- How to clean white shoelaces. Honestly, the easiest solution is to purchase new laces. However, if that isn’t in your budget, then you can try the following: Using the solution mentioned above (half a container of water, cap of bleach, cap of dish detergent), once you’re done cleaning your shoes, let your laces soak in the solution until your shoes have dried, which should take approximately two hours. Remove the laces from the solution and thoroughly rinse them under cool tap water. Feel free to squeeze them to expedite the process. You can leave them to air dry, but that tends to make them stiff. If you wish, place the laces inside a sock and run them through the clothes dryer with a dryer sheet with your next load of laundry.
A Few More Tips For Cleaning White Shoes
Never ever dry your shoes in the sun. The heat and light can cause your shoes to harden, shrink, fade, or explode! Okay, maybe they won’t explode, but the rest are valid. You’ll also note that I did not touch on cleaning satin shoes. This is largely because it is covered on the How to Clean Shoes page. To be honest, if you’ve sullied your white satin shoes, there’s not much you can do beyond taking them to a professional cleaner or buying a new pair.
Also, in terms of cloth, canvas, and leather shoes, if you don’t have all the ingredients to the suggested cleaning solution (water, bleach, dish detergent), you can instead use a mixture of water and baking soda, and clean the shoe with an old toothbrush. Be certain not to scrub too hard or you may scuff your shoes.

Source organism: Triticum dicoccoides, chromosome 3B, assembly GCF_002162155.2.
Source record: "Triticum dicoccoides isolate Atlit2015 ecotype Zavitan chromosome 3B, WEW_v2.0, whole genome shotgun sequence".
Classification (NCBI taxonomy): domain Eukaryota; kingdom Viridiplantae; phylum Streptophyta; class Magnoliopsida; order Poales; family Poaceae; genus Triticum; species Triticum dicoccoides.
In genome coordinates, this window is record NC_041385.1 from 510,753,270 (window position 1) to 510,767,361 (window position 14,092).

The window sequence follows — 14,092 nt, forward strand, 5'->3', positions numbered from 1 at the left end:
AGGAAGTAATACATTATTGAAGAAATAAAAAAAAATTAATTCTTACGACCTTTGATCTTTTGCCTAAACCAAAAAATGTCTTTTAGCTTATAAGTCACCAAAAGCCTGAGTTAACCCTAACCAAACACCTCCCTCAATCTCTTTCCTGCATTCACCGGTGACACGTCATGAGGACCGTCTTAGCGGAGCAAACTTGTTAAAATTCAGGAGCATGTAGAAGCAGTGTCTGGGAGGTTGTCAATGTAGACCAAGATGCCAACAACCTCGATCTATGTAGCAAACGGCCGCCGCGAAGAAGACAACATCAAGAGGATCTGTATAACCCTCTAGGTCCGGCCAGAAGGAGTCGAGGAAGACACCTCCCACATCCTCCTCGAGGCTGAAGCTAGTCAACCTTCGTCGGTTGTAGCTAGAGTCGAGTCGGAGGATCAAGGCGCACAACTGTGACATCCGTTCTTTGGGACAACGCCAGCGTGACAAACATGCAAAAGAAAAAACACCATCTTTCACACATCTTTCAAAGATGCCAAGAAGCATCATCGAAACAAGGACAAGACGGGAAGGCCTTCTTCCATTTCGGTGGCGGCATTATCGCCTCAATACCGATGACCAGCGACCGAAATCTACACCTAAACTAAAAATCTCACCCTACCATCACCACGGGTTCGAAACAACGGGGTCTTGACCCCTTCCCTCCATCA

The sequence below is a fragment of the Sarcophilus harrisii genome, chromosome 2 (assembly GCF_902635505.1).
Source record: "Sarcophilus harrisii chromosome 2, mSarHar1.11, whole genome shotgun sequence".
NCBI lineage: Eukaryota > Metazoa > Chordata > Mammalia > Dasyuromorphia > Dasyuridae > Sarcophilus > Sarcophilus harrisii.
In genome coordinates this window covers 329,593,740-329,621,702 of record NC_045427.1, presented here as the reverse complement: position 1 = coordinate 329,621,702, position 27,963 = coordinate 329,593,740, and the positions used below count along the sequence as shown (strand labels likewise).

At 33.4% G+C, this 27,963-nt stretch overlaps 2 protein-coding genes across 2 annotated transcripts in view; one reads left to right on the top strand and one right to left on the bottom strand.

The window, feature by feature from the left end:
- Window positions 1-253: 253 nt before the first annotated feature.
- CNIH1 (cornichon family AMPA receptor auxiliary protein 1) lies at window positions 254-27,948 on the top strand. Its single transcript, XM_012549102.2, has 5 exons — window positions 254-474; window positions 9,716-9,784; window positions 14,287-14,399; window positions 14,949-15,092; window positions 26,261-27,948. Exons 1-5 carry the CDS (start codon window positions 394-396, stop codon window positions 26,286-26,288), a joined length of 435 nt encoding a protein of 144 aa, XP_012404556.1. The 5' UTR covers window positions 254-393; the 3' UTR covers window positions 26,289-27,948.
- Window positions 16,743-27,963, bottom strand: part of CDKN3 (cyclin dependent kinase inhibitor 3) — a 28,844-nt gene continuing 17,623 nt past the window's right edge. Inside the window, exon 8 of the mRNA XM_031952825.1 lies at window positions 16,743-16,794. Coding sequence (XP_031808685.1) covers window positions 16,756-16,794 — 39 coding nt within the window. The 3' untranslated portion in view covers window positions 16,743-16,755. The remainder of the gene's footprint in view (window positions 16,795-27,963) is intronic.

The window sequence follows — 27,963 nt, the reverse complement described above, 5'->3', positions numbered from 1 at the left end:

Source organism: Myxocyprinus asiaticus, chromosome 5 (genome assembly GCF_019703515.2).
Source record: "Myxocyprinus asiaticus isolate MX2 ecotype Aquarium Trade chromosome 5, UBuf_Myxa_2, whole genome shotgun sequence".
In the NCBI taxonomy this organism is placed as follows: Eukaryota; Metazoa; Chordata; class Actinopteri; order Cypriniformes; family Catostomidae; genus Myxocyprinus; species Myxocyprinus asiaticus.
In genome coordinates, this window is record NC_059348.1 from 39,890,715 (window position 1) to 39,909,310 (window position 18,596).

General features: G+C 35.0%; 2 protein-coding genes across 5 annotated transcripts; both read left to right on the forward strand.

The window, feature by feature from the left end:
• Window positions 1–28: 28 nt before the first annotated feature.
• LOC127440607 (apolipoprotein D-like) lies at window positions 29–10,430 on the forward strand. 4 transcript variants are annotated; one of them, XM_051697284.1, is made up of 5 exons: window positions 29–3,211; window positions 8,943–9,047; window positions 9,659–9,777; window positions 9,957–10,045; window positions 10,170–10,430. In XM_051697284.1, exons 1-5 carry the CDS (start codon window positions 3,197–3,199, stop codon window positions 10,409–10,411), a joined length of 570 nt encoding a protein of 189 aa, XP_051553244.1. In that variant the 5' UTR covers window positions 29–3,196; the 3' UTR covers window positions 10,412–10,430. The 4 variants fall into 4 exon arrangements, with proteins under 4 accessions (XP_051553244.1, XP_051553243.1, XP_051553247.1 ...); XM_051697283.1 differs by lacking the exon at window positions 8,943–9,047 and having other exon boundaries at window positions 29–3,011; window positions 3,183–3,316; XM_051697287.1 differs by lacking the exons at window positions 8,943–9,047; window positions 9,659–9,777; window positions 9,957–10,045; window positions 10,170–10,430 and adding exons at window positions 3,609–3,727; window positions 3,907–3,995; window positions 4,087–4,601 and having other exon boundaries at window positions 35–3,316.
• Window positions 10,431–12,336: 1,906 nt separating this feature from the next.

Needless to say, anytime you use a toothbrush for these purposes, it is not (repeat NOT) recommended that you then use it to brush your teeth. While it may make your teeth white, shiny, and cleaner than they’ve ever been, it will also likely kill you.
Natural Products for Cleaning White Shoes
Lemons and limes can clean white shoes. The citric acid in these fruits works just as well as chemicals, depending on the level of soiling, and it doesn’t take much. Plus, it has a pleasing aroma, should you not care if your feet smell like Sprite. Combine 1 cup of water and 2 Tbsp of either lemon or lime juice in a container. Actual fruit is recommended as it does not contain an artificial dye. Use an old toothbrush or cloth to clean the shoe. Rinse the cloth, wipe off the solution, and dry.
Baking soda is a friend of your white shoes. Not only can it help you clean white shoes, but you can brush your teeth with it. You should probably not use the same toothbrush on your teeth as you would with your shoes. That could kill you. Or just be really gross. Mix several tablespoons of baking soda with just enough water to make a thin paste. Apply to the shoe with a toothbrush, rinse with a damp cloth, and dry with a clean cloth.
White vinegar shoes? Vinegar is usable on suede in a pinch and will work on leather or canvas shoes, as well. It is not recommend for cloth shoes; once the vinegar soaks in, you’ll never get rid of the smell. Put a very small amount of vinegar (less than a teaspoon) on a water-dampened cloth. Dab suede; rub canvas or leather. Rinse the rag and use to wipe the vinegar away. You can always find Vinegar on Amazon.